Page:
The leaves on the sapling tulip tree are already big enough to blow backwards. A tanager’s plucked-string call. It begins to sleet.
Warm and windy. Nuthatch and woodpecker calls intermingle with the creaks and rattles of trees, most of which have now burst their buds.
Just-opened leaves on the big tulip poplar, as absurdly small as the unicycles ridden by circus bears. Wind rustles in the dry forest floor.
Warm sun, cold wind. Three chickadees make noise in the lilac’s flaming green limbs. The shadow of a vulture glides slowly across the yard.
A half-inch of snow on the ground at sunrise. I look away, at the blue-gray sky. The bare trees shake and chafe, rattle and groan.
An inch of new snow and a bitter wind. Daffodils droop like old balloons. A white-throated sparrow’s song pauses and resumes one octave up.
Sunny and cool. A small brown moth flies past, fluttering hard against the wind. From the interstate to the west, the whine of a speed bike.
It’s cold. Small groups of leaves scurry this way and that. The machine-gun rattle of a downy woodpecker on an especially hard hollow limb.
After hard rain in the early hours, the sky is a patchwork of light and dark. The wail of a freight train is faintly audible above the wind.
At the woods’ edge, the tulip poplar sprouts a scarlet thorn: pileated woodpecker. A gust of wind drops a dried leaf into my lap.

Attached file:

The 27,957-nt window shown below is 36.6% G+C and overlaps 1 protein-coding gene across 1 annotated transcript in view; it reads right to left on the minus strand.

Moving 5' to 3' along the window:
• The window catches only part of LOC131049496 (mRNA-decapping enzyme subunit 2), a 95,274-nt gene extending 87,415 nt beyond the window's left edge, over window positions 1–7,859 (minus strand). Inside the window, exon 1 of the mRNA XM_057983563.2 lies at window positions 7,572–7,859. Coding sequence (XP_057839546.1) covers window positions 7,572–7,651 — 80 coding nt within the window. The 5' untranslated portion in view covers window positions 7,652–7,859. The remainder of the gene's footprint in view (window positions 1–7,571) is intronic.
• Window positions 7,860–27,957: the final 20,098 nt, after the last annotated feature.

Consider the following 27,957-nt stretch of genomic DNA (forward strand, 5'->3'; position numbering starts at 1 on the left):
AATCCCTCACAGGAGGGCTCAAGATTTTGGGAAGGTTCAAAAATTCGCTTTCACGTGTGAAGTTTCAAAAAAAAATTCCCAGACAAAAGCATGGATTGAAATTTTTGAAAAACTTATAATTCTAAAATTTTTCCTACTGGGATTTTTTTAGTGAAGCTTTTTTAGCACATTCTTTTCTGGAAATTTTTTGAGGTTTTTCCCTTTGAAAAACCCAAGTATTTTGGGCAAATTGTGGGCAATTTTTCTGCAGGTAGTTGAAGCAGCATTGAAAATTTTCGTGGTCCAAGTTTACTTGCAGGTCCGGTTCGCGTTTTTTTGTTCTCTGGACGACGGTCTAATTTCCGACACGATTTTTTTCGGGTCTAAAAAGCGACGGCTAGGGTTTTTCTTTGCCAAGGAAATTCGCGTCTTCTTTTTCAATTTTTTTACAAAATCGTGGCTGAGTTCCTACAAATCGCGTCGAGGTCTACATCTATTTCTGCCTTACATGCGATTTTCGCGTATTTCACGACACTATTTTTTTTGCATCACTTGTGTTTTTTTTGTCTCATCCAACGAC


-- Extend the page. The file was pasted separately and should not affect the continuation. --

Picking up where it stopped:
Trees rock and sway in the wind—still the quiet wind of winter, hissing only in the pines. The startled flute of a mourning dove’s wings.
Branches clack like arrhythmic castanets in the high wind. A few sunlit snowflakes hurtle past, refugees from who knows what distant cloud.
In the Sunday morning silence, I can hear the wind reshuffling fallen leaves half-way up the ridge and the long sighs of the pines.
Between bitter gusts of wind, I hear the calls of juncos and nuthatches, chickadees and titmice, a song sparrow singing in the ditch.
After a night of high winds, the lilac is more threadbare than ever, and in the crowns of the oaks, only the odd clot of a drey remains.
The wind has made the leaves at the end of the porch draw into a circle. A red-tailed hawk soars over the house, flapping to stay aloft.